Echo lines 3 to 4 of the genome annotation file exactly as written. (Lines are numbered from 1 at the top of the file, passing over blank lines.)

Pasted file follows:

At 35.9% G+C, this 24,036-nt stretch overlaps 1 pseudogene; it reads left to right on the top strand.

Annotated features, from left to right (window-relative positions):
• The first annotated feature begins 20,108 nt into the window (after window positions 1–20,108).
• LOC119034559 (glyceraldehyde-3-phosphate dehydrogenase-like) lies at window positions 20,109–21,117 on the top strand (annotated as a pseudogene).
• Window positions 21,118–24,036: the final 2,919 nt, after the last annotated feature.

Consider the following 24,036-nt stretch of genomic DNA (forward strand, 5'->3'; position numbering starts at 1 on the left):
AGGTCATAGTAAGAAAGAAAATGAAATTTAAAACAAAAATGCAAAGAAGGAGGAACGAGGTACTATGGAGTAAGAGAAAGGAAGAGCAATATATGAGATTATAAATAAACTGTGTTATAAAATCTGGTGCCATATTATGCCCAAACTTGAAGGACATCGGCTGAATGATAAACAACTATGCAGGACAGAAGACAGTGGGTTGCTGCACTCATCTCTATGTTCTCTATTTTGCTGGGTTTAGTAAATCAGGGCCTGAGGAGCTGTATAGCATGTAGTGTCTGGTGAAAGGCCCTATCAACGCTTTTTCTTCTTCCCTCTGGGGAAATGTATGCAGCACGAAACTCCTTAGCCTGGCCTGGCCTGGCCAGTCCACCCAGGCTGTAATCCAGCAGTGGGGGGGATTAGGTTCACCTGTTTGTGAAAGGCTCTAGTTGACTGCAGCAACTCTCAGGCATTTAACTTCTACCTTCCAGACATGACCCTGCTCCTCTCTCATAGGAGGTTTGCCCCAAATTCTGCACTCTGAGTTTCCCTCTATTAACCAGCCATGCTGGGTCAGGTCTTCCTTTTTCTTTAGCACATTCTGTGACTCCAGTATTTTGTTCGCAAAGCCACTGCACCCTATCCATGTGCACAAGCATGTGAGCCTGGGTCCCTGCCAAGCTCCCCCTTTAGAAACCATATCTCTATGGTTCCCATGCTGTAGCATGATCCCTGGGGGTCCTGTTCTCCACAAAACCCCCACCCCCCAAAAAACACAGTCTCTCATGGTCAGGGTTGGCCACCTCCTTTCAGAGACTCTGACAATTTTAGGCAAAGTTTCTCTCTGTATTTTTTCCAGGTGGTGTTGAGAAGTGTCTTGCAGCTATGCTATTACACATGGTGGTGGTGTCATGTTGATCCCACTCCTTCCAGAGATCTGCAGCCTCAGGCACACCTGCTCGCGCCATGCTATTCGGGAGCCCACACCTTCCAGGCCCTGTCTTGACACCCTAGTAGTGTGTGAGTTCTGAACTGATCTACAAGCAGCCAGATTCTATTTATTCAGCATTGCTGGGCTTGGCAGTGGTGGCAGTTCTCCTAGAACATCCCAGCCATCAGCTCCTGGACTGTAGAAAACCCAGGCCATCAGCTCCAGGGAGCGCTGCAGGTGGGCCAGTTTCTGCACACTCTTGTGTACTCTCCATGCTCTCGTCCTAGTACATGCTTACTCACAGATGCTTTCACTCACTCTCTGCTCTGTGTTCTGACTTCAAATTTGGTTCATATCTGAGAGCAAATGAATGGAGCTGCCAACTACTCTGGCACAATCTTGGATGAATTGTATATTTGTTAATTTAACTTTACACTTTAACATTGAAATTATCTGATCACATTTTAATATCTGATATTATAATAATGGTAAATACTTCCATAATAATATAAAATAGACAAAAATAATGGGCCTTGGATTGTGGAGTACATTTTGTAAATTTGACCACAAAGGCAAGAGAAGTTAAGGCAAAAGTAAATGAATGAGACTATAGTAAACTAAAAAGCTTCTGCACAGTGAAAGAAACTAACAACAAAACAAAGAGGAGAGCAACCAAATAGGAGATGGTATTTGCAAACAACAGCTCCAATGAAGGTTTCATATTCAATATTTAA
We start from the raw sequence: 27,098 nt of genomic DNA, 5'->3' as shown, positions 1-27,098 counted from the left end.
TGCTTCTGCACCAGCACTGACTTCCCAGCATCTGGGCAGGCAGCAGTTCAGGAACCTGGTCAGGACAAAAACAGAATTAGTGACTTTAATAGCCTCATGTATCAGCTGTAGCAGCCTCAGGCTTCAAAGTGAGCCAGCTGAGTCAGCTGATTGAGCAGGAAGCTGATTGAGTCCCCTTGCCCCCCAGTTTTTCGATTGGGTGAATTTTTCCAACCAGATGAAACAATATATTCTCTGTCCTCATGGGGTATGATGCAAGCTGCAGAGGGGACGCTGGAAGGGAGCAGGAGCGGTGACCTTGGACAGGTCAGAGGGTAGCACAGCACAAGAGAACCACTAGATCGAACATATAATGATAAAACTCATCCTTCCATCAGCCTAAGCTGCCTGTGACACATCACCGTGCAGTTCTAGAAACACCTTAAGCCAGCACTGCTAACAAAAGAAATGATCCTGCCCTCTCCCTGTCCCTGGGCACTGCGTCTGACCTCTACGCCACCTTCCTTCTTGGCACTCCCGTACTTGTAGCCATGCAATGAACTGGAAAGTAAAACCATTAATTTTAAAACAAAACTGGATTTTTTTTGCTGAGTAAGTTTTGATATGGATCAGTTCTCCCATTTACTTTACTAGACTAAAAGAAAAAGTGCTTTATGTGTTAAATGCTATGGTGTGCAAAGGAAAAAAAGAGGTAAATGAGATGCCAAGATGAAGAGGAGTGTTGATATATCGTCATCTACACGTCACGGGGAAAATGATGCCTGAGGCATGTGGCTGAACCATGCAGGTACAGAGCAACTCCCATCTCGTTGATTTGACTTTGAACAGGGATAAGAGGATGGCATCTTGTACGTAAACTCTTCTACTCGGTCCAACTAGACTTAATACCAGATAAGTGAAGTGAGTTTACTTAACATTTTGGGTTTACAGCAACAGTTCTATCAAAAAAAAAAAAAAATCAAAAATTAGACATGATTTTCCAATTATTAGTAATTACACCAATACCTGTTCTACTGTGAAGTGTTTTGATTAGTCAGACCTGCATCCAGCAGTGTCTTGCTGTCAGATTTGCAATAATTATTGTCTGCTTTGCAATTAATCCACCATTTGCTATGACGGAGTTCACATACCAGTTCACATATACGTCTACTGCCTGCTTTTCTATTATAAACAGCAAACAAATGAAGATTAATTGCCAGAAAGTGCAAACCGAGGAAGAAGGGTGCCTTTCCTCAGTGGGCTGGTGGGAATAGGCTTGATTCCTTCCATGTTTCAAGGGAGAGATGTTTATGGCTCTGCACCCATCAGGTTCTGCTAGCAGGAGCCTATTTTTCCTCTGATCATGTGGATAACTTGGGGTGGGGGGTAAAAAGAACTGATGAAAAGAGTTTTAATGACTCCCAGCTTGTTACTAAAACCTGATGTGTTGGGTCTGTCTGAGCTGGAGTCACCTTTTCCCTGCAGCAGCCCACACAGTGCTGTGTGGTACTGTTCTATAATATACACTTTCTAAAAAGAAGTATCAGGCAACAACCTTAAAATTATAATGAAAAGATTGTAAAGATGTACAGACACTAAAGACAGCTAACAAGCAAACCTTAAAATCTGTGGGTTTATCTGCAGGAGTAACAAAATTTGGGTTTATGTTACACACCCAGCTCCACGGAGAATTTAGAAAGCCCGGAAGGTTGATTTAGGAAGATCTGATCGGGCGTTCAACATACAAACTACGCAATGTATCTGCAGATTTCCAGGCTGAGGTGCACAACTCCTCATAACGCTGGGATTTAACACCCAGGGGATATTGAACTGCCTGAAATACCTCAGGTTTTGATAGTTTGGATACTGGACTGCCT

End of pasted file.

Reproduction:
• The first annotated feature begins 20,108 nt into the window (after window positions 1–20,108).
• LOC119034559 (glyceraldehyde-3-phosphate dehydrogenase-like) lies at window positions 20,109–21,117 on the top strand (annotated as a pseudogene).